10 children who lost parents to violence treated to Kwanzaa shopping spree by Black Panthers

MILWAUKEE -- Community activists on Thursday, December 28th worked to bring some joy to kids this holiday season -- children impacted by violence.

The Original Black Panthers of Milwaukee took 10 children and their guardians shopping for presents. Yes, Christmas had passed, but Thursday marked the third night of Kwanzaa and represents community responsibility.

Original Black Panthers of Milwaukee

For a couple of hours, 10 children who have lost their parents to violence were treated to a evening of shopping at Walmart for the top items on their holiday wish list.

Airianna Scott

Audreyanna Scott

"I want a tablet; iPad and an iPhone," Airianna Scott said.

"I just want movies," Audreyanna Scott said.

Audrey Scott, Sammie Miller

Audreyanna and Airianna Scott lost their mother Audrey over the summer. Police say she was murdered by her boyfriend Sammie Miller after they got into a fight at a bar downtown on July 4th. The 28-year-old woman's body was found nearly 2 months later in a wooded area in Racine County.

Carrie Haney-Scott and granddaughters

The girls now live with their grandmother, who is coping with the loss of her daughter. Carrie Haney-Scott said these kinds of events help distract the children from the overwhelming grief.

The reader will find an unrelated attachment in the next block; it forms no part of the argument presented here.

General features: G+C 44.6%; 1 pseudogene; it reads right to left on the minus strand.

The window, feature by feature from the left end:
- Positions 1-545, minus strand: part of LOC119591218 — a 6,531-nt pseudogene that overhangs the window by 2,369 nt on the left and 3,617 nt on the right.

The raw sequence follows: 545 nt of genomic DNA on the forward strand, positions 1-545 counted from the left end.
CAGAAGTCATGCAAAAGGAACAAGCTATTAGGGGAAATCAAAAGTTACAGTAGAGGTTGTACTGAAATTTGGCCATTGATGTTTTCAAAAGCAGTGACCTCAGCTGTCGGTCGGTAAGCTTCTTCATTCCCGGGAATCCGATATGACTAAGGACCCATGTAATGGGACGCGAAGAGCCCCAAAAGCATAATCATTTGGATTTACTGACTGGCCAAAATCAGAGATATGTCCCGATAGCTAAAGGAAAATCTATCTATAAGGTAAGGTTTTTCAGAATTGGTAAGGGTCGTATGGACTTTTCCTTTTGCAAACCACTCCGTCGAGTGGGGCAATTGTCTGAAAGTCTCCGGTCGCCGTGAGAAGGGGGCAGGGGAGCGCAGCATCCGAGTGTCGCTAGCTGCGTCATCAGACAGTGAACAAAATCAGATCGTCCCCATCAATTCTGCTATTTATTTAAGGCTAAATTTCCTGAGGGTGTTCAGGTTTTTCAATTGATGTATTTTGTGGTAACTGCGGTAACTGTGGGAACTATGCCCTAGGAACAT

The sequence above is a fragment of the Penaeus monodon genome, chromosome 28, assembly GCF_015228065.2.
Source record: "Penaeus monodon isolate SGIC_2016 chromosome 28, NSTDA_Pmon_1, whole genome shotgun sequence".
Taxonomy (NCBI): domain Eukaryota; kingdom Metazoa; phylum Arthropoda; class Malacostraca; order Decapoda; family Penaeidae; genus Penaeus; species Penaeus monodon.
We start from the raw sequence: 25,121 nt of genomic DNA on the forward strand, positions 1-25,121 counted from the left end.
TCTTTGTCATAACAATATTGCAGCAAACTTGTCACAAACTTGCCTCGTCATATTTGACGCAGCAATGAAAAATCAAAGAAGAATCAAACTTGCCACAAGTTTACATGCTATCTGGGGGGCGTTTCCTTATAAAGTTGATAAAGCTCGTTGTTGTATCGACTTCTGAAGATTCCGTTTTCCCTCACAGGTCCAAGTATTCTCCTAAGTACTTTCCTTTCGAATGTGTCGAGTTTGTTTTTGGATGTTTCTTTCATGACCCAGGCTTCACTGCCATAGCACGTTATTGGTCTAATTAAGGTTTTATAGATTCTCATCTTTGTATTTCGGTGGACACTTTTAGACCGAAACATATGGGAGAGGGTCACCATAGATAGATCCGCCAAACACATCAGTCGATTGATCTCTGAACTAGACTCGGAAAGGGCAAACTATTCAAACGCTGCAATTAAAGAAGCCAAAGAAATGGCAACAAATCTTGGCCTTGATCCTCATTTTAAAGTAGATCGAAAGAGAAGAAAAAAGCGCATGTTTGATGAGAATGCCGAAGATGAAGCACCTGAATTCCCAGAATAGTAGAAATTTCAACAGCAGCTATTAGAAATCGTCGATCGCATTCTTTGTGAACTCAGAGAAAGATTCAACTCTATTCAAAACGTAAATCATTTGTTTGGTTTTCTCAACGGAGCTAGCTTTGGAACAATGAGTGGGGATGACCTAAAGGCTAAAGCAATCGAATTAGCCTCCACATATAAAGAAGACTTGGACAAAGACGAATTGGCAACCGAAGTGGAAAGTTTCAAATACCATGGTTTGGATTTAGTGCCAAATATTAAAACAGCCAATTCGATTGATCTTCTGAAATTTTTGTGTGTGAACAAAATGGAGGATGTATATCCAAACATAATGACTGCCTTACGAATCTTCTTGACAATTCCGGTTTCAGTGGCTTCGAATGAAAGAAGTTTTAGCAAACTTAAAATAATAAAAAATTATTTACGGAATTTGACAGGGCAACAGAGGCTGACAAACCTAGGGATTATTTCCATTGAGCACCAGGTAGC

Original Black Panthers of Milwaukee

Original Black Panthers of Milwaukee

"There never really was a Christmas without her. It's getting harder and harder through the holidays. We try to keep them busy -- doing anything to keep their mind occupied, especially now that they're out of school. It's too cold outside to go out and play, so hopefully they can find some joy in this," Haney-Scott said.

King Rick

King Rick with the Black Panthers said that's the point. He and the Original Black Panthers organized the event to remind people who are impacted by violence that they don't have to go through it alone.

"We've gotta take care of the community. Every aspect of the community," King Rick said.

It's that support that may just be the best gift of all for these families.

"It's an exciting feeling, because seeing my little sister happy is always going to make me happy and seeing my grandmother not sad, then I'm really going to be happy," Audreyanna Scott said.

Carrie Haney-Scott and granddaughters

Carrie Haney-Scott and granddaughters

With the help of community sponsors, the Original Black Panthers paid for all of the children's gifts and also gave their guardians a gift card to an African store in Milwaukee.